Besides "loss of diversity," biologists have another name for this problem--"biotic impoverishment." What is impoverished is not just biodiversity, it is also the human economy and human spirit. Ecologist Paul Ehrlich describes biotic impoverishment this way: "Unless current trends are reversed, Americans will gradually be living in a nation that has fewer warblers and ducks and more starlings and herring gulls, fewer native wildflowers and more noxious weeds, fewer swallowtail butterflies and more cockroaches, smaller herds of elk and bigger herds of rats, less edible seafood, less productive croplands, less dependable supplies of pure freshwater, more desert wastes and dust storms, more frequent floods and more uncomfortable weather."
Biodiversity can't be maintained by protecting a few species in a zoo, or by preserving greenbelts or national parks. To function properly nature needs more room than that. It can maintain itself, however, without human expense, without zookeepers, park rangers, foresters or gene banks. All it needs is to be left alone.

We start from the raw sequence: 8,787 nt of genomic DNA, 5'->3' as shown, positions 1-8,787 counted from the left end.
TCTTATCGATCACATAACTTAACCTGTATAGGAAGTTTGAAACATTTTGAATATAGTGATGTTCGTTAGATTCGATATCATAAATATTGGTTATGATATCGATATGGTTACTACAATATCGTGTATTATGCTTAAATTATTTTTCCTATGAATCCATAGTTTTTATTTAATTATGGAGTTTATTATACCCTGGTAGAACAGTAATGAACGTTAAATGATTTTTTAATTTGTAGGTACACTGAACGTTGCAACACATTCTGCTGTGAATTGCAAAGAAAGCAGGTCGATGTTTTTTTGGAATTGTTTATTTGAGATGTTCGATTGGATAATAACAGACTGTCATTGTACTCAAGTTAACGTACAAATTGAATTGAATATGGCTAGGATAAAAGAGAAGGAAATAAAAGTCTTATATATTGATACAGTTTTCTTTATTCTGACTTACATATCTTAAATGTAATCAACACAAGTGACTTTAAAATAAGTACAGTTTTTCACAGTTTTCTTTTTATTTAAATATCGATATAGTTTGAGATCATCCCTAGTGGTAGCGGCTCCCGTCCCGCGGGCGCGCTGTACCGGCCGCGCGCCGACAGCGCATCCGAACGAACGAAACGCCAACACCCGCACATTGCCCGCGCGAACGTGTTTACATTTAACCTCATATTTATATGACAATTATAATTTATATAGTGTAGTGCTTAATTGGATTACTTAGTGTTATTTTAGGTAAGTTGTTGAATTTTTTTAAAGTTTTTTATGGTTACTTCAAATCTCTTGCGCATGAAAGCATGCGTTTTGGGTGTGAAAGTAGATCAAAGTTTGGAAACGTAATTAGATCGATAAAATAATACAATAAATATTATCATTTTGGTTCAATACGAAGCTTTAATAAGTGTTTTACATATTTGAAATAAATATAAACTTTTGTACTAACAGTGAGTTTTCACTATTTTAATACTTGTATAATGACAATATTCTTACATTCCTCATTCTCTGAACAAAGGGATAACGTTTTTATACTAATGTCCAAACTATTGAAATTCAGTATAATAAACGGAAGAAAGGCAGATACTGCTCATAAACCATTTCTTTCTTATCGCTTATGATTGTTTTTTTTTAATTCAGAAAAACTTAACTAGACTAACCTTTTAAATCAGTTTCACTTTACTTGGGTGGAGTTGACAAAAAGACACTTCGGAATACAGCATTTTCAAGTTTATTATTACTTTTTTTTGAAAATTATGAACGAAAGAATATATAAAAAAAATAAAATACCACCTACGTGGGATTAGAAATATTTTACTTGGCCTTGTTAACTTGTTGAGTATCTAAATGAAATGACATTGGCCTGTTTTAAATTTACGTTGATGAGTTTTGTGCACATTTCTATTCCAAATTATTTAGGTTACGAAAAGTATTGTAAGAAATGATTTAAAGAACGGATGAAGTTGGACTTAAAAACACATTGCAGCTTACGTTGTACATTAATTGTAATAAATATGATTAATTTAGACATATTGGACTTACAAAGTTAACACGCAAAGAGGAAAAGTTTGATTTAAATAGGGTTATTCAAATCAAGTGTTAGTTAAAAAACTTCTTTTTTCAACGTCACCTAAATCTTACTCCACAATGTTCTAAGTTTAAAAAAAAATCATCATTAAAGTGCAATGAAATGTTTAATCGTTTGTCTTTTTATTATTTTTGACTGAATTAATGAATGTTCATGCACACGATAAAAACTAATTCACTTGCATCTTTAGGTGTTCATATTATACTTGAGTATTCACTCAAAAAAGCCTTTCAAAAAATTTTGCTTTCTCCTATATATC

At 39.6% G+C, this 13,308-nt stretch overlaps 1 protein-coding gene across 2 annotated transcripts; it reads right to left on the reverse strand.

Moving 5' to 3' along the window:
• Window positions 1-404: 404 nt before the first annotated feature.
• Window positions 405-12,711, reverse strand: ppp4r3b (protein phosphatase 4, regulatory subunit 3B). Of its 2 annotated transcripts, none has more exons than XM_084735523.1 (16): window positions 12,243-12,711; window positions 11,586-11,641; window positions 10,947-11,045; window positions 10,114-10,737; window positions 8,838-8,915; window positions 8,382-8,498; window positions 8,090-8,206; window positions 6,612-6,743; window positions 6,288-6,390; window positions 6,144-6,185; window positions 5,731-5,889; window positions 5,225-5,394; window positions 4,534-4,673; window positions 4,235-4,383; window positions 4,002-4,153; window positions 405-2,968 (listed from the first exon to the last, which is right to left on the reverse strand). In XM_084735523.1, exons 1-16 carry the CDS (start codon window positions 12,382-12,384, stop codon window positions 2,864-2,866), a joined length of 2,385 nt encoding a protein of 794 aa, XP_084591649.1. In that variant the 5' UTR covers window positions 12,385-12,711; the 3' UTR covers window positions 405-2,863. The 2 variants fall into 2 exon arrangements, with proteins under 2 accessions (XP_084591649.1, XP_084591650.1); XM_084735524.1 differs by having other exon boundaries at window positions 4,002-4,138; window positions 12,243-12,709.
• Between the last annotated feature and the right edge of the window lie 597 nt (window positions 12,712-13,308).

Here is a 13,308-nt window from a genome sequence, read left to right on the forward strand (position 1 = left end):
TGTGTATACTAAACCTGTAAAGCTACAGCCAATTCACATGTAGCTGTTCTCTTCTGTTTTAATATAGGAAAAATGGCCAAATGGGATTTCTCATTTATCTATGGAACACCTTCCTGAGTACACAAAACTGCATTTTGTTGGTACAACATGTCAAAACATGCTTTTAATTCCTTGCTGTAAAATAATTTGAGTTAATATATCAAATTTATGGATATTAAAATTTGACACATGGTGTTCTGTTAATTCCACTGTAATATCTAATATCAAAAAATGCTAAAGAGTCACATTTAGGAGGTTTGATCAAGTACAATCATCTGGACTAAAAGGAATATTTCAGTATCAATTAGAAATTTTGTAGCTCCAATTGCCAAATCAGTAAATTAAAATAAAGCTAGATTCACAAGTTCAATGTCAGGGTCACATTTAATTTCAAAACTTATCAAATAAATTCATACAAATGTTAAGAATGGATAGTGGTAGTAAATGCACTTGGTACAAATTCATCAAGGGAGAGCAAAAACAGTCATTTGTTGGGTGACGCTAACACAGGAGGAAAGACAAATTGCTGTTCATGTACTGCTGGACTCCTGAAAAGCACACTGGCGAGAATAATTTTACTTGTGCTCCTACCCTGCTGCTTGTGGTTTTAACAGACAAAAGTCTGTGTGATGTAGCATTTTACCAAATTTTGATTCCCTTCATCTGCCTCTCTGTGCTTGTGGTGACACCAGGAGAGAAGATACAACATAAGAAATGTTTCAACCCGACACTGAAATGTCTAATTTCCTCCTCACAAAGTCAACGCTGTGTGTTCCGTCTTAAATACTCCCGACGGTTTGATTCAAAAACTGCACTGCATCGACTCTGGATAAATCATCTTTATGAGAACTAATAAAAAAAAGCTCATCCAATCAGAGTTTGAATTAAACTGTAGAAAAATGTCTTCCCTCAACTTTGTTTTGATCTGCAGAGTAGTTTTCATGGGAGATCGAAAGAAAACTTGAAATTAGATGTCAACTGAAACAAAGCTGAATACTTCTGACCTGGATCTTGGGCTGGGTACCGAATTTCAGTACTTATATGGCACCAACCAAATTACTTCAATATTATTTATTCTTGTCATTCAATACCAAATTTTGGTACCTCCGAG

To provide their priceless pollination service, the honeybees ask only that we stop saturating the landscape with poisons, stop paving the meadows where bee-food grows and leave them enough honey to get through the winter.
To maintain our planet, our lives and our future potential, the other species have similar requests, all of which add up to: Control yourselves. Control your numbers. Control your greed. See yourselves as what you are, part of an interdependent biological community--the most intelligent part, though you don't often act that way.
So act that way, either out of a moral respect for something magnificent that you did not create and do not understand, or out of a practical interest in your own survival.